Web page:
Women’s Role in Mitigating Black Carbon in Kenya

31 October, 2014 | co2mosesmaina
Categories: Improved Cookstoves, Kenya

Every evening across Kenya millions of women both young and old cook for their precious families over open traditional three stone fires fueled by poorly burning wood, children coughing from the dense smoke and particulate matter that fills their homes. Black grime coats the undersides of their thatched roofs.

Black Carbon is a product of incomplete combustion of fossil fuel and is the most strongly light-absorbing component of particulate matter (PM). BC is emitted directly into the atmosphere in the form of fine particles (PM2.5). Major causes of global black carbon include the burning of agricultural residue, residential cooking and heating, transportation, and industrial fossil fuel use. Black carbon is not a gas but a particulate — a component of soot emitted by the incomplete combustion of fossil fuels and biomass. Emissions from black carbon recently emerged as a major contributor to global climate change. Control of black carbon, according to many scientists — could be the fastest method of slowing global warming in the near future.
Black Carbon mitigation strategies have been implemented for all of the mentioned sources, however the distribution of improved cook stoves is among the most cost effective means of mitigating global BC emissions. Replacing primitive cooking stoves with modern versions that emit far less soot could provide a much-needed stopgap.

Attempts have been made at improving cook stoves since the1940s. Improved cook stove development started in India in early 1950s, but scientific development increased in 1970s and 1980s. However not all households have freely accepted and appreciated the new energy efficient stoves that easily. It is evident that not all “bottom of the pyramid” products are the same. One wonders why are some products such as cell phones readily adopted by the poorest of the poor while others such as cook stoves which are so important still are not? But if black carbon is ever to be addressed on a large scale, acceptance of the new energy efficient cook stoves is crucial.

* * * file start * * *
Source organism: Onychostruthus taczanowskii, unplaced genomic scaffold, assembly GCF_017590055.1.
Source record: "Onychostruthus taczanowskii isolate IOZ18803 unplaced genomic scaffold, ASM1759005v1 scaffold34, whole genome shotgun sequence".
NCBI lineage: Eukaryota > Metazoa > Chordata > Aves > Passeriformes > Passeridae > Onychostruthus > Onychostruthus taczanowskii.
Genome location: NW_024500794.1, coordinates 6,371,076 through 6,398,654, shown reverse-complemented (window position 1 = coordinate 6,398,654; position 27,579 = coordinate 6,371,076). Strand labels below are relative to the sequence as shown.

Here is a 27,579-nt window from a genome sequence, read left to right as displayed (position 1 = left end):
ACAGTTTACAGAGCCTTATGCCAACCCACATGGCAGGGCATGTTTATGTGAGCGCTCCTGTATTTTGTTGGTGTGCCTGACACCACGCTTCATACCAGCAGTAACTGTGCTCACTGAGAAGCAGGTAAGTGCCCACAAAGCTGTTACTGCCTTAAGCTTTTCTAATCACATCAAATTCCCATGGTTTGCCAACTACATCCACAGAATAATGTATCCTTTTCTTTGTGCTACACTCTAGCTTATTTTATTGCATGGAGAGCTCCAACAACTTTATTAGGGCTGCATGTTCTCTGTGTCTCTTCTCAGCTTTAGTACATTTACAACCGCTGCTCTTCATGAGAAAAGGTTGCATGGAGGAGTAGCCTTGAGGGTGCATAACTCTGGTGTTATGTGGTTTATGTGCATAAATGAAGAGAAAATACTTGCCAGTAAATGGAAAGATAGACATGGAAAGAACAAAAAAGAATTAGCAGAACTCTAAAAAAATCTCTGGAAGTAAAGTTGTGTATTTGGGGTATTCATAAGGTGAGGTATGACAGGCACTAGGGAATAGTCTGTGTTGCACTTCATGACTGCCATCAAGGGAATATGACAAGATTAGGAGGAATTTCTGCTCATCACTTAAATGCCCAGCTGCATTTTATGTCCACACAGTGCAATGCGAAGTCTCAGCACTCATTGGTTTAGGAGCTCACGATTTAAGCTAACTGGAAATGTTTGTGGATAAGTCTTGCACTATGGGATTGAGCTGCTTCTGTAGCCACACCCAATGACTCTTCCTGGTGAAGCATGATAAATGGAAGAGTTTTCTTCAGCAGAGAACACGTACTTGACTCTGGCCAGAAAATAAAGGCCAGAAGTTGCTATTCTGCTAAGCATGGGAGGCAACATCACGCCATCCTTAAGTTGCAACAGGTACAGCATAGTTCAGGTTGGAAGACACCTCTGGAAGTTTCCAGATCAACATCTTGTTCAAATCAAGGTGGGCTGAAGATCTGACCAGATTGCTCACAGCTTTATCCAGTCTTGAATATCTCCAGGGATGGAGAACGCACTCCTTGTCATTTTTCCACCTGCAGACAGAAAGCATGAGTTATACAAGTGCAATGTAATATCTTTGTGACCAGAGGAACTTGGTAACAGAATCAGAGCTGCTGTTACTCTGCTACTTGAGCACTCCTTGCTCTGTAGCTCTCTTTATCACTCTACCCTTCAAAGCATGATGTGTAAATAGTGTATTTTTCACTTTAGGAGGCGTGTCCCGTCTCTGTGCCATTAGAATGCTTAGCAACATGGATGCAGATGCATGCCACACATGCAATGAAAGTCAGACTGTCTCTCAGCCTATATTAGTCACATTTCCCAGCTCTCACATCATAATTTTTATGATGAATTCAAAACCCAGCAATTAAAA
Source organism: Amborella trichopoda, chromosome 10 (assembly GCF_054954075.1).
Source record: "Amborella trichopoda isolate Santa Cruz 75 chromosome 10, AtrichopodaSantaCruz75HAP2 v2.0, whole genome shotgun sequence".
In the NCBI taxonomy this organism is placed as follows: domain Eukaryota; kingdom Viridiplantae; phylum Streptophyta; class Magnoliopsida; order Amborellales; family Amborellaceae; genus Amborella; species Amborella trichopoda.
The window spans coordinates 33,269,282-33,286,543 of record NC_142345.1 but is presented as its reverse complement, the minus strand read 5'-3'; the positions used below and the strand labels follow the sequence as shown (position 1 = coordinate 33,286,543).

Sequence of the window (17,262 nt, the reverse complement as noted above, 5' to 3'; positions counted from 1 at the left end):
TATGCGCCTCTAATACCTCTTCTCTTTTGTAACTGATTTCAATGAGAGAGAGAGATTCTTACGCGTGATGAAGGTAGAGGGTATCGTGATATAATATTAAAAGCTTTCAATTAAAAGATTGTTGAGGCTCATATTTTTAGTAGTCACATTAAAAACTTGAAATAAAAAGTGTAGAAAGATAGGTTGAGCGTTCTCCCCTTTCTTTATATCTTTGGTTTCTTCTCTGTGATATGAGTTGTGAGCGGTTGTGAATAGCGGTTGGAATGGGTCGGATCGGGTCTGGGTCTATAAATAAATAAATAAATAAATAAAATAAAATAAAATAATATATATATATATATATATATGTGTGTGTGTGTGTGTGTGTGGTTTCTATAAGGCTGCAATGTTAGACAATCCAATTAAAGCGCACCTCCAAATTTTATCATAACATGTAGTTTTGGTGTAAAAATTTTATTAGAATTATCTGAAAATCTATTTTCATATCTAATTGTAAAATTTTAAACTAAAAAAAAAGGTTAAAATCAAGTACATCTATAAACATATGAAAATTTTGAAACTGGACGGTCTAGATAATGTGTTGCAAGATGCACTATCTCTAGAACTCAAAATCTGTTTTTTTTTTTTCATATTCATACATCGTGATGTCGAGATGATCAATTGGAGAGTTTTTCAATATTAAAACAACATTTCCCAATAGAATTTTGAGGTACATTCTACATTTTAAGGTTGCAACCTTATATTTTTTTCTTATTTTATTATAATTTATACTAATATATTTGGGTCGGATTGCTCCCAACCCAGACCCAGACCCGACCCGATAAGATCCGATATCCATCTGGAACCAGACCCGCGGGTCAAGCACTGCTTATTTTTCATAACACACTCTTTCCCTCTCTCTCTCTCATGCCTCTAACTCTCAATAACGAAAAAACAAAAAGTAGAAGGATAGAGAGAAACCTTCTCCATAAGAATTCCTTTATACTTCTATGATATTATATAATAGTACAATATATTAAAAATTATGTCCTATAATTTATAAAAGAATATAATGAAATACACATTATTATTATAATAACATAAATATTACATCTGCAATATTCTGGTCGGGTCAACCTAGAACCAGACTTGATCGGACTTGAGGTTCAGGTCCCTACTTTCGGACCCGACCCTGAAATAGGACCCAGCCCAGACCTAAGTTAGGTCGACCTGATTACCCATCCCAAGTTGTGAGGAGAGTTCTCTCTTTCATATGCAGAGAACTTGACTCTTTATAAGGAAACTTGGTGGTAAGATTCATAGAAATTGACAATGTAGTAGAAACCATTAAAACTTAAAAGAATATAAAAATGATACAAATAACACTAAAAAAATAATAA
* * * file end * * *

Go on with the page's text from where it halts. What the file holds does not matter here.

With the full understanding that soot should be a top priority in fighting global warming Carbon Zero has prioritized working with local women from rural communities to implement energy efficient cook stoves to slowly cut down the level of carbon emitted in the atmosphere. This is because women have a role to play in every segment of the clean cooking value chain, and their involvement can increase project effectiveness and help scale adoption of products and services, while also impacting their livelihoods. There is a huge pay off when project developers take the time and effort to integrate women and understand gender dynamics – it can increase their bottom line, while providing health, environmental, and social impacts. Carbon Zero recognizes the contributions that women can make to achieve the sector’s health, environment, women’s empowerment, and livelihood goals.
As a result the company is currently working with local women in Kisumu West to sell cook stoves to locals within the community at subsidized prices. This comes after the women were well trained in energy efficient cook stove manufacturing, facilitated to manufacture hundreds of stoves and now the stoves are being sold though at subsidized prices to the local communities.
Carbon Zero has helped the women scale up stove distribution in other remote areas within Kisumu West through the women’s organized networks that have enabled reaching of vast new customer segments. The women have been facilitated to have access to hard-to-reach households, utilizing woman-to-woman marketing techniques and this is bearing fruits as the number of stoves being sold is steadily increasing day after day.